The Denver Archdiocese has asked a federal judge to issue a speedy decision on whether it can participate in Colorado’s new universal preschool program while maintaining its policy against teaching LGBTQ people and families.
Lawyers for the Catholic diocese requested a preliminary injunction on Sept. 13 ahead of a status hearing scheduled for Thursday in Denver. If granted, the state would have to immediately allow the church to enroll its preschools.
“Colorado promised every child in the state the opportunity to receive free preschool,” said Nick Reaves, a lawyer at the Washington D.C.-based firm Becket, which is representing the diocese.
“We are asking the court to step in and immediately block this attack on families who need all the help they can get and the many houses of worship that want to help them,” Reaves added in a statement to CPR News. “‘Universal’ preschool should be universal.”
The church filed its initial complaint against the state in August as the historic program, which gives parents up to 15 hours of free preschool each week, started its first year. It claimed the state illegally denied its 36 preschools admission to UPK due to its religious beliefs against teaching LGBTQ people and families.
Colorado’s Department of Early Childhood, which administers the program, has strict nondiscrimination requirements for schools in UPK. They require providers to admit families regardless of their religious affiliation, sexual orientation or gender identities.
The archdiocese requested religious accommodation this summer. But program administrators denied the church access to UPK based on its policies against enrolling LGBTQ children or families.
CDEC declined to comment on the church’s emergency motion. But a spokesman said the department plans to defend its decision.
“Everyone at CDEC is firmly committed to implementing the Colorado Universal Preschool program in accordance with the law, in a manner which elevates family choice, and which elevates a mixed delivery model of preschool, as voters envisioned,” said Ian McKenzie, a public information officer, in an email.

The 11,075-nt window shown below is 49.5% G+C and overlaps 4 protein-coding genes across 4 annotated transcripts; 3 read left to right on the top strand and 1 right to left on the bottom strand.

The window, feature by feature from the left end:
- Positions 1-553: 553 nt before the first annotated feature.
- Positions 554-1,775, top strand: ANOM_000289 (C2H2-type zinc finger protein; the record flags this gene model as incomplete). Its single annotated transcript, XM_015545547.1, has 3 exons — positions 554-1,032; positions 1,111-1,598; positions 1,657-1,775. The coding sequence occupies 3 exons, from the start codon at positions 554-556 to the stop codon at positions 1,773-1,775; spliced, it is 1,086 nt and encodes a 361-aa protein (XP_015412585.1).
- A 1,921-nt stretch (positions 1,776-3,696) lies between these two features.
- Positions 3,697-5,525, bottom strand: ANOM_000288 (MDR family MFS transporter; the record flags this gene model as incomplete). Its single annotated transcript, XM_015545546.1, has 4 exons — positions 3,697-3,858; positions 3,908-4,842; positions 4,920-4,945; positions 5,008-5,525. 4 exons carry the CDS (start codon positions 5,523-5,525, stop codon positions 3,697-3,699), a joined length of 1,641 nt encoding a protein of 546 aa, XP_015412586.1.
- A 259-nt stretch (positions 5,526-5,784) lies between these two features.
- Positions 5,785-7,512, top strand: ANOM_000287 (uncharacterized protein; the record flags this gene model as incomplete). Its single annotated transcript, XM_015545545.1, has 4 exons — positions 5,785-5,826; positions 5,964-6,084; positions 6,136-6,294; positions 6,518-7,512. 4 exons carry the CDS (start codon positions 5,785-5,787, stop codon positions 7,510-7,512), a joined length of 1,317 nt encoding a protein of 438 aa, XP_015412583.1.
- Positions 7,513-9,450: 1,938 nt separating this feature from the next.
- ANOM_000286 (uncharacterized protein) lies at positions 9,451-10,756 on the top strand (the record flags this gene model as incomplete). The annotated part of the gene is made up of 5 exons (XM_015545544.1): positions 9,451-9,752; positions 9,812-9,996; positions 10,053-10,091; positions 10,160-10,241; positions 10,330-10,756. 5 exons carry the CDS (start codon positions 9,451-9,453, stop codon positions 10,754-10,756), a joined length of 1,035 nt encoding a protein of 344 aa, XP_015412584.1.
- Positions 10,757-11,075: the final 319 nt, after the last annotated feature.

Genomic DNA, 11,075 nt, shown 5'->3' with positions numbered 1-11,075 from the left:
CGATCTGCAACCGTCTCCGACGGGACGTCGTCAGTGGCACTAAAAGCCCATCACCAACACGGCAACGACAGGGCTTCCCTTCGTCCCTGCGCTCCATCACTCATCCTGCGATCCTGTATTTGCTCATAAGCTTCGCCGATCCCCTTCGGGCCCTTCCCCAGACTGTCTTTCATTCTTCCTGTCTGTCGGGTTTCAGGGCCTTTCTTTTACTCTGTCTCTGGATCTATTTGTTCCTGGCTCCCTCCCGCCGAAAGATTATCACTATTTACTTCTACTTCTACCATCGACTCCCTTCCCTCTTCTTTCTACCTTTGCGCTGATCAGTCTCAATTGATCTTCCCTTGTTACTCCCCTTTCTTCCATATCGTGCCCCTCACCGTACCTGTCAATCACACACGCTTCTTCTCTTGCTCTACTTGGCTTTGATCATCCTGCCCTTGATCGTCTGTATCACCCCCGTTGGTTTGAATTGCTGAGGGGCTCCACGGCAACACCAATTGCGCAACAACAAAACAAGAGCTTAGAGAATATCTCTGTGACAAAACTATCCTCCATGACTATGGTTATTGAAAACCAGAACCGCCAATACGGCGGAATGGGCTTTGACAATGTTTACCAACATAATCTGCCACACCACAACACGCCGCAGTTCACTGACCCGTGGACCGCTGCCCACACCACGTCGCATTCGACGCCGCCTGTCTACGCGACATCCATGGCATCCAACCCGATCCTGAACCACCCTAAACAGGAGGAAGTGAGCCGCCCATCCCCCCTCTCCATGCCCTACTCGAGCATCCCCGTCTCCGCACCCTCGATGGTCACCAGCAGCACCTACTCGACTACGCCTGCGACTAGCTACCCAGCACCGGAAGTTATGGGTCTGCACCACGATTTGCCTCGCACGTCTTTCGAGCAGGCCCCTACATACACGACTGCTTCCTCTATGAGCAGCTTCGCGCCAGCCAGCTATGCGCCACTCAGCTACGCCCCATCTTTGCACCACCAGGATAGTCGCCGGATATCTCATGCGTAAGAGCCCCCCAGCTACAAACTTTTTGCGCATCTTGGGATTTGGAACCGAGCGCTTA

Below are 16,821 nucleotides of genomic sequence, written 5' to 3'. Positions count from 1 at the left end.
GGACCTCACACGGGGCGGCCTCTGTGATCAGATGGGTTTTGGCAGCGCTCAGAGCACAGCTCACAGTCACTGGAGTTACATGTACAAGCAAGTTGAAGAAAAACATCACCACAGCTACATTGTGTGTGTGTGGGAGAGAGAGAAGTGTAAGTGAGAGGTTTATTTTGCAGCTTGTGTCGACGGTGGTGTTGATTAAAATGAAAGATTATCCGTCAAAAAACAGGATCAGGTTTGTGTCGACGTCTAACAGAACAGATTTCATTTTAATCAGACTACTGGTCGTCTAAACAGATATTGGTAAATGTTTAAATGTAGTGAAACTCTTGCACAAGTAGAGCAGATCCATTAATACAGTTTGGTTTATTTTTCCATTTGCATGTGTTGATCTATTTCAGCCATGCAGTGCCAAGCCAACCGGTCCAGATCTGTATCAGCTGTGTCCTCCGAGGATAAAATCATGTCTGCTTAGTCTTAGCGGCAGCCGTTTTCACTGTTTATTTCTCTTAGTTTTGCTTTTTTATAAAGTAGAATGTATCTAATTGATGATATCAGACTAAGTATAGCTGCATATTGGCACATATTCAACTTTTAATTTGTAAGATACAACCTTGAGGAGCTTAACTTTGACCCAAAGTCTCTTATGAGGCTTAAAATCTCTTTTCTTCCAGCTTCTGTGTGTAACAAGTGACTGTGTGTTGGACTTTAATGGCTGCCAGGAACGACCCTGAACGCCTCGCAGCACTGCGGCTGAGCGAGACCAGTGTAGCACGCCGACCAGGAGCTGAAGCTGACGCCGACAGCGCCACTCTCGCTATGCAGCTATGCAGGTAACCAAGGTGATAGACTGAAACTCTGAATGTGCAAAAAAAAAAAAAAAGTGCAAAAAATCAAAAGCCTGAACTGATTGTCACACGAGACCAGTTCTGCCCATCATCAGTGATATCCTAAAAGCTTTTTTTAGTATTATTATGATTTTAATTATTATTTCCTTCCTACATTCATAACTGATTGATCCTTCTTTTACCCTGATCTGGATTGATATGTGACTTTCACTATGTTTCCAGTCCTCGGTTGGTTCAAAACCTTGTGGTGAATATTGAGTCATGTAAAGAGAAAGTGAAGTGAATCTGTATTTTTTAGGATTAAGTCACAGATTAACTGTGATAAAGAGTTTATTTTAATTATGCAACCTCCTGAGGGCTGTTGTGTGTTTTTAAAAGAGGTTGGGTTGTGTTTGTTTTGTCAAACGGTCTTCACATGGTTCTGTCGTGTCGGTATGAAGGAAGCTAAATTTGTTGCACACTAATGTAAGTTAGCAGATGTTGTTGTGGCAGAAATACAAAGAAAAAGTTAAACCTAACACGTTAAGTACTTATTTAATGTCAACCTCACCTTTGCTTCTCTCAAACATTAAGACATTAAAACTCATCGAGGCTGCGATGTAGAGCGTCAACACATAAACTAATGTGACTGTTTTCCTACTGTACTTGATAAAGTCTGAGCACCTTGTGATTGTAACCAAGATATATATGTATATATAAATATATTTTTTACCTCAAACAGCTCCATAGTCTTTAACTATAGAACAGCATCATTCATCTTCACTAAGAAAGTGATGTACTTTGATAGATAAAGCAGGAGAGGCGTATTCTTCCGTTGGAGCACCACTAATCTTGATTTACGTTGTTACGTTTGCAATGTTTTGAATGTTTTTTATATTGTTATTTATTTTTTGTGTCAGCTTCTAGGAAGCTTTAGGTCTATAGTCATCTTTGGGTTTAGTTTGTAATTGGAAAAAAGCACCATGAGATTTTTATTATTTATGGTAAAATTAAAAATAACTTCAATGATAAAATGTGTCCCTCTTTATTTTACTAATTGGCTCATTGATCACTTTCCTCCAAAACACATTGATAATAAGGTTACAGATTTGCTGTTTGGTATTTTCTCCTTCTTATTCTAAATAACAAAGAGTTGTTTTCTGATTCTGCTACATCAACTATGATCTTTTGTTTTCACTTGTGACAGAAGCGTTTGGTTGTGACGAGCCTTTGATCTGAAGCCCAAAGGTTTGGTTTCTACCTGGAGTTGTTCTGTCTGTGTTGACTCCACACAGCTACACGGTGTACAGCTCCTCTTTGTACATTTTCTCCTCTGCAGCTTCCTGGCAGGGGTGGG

The church, in its 30-page motion, says Catholic parents are losing out on roughly $600 in public benefits each month due to the system’s exclusion from UPK. More parents are also removing their children from Catholic preschools and choosing secular alternatives, leading to declining enrollment.
Lawyers say that the state is excluding the diocese’s schools based on their “religious exercise,” which is protected under the first amendment. The argument cites other free exercise cases in recent years, such as the 303 Creative and Masterpiece Cakeshop Supreme Court decisions, which originated in Colorado.
“The state has effectively imposed a special religion tax on preschool services,” the motion states.
The church’s lawsuit is one of several filed against UPK in the program’s first few months of existence. A group of school administrators is suing the state over the way UPK matches children with schools, claiming it violates laws around protecting students with disabilities.
At least one other Christian preschool that was denied participation in UPK has sued the state, claiming the government is forcing the school to surrender its religious character.
A federal judge will hear the Denver Archdiocese’s motion for a preliminary injunction on Sept. 21. The state will likely have several weeks to prepare an opposing argument before a decision is made.
Correction: An earlier version of this story incorrectly described the status of the preliminary injunction.
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